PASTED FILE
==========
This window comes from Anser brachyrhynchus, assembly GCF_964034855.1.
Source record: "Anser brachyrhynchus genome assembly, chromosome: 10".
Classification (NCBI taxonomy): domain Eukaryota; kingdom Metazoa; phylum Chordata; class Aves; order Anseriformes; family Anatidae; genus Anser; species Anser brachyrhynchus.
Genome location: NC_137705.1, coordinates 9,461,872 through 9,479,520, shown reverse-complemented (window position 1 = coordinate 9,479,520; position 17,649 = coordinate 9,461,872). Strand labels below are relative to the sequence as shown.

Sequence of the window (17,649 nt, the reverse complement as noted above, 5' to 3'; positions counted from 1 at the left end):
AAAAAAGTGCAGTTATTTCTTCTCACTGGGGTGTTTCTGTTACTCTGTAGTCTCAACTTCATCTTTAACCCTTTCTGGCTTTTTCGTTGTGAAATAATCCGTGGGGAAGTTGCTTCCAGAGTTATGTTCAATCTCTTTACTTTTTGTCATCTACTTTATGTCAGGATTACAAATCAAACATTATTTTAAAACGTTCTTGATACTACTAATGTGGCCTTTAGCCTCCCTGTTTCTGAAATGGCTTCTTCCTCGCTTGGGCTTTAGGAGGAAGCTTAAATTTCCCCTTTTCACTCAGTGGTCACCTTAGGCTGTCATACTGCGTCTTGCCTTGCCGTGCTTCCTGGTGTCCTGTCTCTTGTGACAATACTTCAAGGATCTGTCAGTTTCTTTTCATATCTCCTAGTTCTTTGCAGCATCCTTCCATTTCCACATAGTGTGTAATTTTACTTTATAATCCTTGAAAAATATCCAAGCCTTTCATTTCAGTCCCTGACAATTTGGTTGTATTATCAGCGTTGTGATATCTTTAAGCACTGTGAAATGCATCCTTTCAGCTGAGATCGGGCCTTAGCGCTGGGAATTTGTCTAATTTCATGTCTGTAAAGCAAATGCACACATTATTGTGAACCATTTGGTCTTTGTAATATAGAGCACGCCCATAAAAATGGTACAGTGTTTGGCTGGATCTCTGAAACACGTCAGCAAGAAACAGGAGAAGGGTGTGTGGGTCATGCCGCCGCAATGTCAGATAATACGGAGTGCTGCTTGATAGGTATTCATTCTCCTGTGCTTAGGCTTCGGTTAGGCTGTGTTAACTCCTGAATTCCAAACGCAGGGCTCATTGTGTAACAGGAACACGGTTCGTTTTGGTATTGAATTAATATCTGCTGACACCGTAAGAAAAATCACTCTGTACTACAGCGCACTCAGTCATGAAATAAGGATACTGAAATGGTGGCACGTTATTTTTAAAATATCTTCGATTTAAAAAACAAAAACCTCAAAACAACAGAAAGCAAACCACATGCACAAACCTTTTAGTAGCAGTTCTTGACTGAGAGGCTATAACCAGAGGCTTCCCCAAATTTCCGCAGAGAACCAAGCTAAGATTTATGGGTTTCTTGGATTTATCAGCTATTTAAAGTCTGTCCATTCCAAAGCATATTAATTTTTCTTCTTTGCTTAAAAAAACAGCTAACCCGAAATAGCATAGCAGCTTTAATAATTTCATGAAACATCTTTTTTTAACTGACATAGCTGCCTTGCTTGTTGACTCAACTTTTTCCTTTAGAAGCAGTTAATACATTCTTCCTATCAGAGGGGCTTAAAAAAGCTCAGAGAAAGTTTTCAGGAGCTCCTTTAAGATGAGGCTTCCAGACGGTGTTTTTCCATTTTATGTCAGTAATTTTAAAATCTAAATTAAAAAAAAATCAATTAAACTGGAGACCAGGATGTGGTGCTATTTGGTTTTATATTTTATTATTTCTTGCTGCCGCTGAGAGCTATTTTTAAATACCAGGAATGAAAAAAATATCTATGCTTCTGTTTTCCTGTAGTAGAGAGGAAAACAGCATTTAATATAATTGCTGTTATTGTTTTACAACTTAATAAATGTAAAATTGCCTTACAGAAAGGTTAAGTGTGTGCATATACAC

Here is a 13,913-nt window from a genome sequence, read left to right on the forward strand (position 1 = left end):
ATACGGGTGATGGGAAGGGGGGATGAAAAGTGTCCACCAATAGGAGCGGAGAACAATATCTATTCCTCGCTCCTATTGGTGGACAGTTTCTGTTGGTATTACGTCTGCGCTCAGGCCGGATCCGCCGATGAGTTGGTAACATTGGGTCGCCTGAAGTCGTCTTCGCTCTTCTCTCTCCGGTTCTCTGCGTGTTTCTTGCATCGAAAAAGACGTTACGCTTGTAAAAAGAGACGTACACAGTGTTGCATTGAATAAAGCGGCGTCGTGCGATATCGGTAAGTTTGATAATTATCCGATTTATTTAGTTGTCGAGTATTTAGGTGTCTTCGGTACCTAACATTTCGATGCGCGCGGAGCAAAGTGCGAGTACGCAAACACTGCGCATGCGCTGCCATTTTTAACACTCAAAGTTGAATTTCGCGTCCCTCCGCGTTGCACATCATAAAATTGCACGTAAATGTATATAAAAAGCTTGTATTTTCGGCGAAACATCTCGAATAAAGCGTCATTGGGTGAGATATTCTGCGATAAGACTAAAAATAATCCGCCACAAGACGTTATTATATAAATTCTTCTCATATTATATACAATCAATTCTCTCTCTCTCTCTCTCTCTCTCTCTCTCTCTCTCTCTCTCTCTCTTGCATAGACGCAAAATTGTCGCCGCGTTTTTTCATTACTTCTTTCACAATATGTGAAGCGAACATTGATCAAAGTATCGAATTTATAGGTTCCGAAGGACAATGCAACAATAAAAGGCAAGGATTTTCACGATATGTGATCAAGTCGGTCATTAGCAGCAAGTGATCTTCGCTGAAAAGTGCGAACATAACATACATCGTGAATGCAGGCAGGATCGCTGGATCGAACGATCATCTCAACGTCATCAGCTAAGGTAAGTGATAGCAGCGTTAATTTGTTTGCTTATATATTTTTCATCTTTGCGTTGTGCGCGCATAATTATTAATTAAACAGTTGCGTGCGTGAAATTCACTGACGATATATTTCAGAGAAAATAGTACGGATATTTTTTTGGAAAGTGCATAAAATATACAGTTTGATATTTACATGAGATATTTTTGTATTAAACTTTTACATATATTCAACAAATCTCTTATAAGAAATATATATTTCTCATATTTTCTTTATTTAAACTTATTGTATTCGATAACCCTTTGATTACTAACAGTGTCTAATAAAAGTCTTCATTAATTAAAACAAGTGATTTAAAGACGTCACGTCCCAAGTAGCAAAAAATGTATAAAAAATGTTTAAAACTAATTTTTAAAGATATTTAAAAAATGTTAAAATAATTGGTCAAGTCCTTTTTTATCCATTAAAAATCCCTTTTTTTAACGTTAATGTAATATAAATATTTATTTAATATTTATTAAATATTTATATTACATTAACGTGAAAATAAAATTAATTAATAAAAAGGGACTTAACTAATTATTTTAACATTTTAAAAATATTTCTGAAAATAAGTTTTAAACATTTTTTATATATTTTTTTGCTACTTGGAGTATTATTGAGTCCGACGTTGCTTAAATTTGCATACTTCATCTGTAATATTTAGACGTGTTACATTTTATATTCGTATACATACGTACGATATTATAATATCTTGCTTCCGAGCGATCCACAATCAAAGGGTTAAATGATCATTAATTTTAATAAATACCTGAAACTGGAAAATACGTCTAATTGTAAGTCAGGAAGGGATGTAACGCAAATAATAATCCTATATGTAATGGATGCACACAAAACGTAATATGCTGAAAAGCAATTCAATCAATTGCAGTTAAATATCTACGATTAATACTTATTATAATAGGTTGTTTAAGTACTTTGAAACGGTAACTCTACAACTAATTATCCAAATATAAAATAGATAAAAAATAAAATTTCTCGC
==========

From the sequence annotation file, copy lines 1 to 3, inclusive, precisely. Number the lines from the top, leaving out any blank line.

This window comes from Anser brachyrhynchus, assembly GCF_964034855.1.
Source record: "Anser brachyrhynchus genome assembly, chromosome: 10".
Classification (NCBI taxonomy): domain Eukaryota; kingdom Metazoa; phylum Chordata; class Aves; order Anseriformes; family Anatidae; genus Anser; species Anser brachyrhynchus.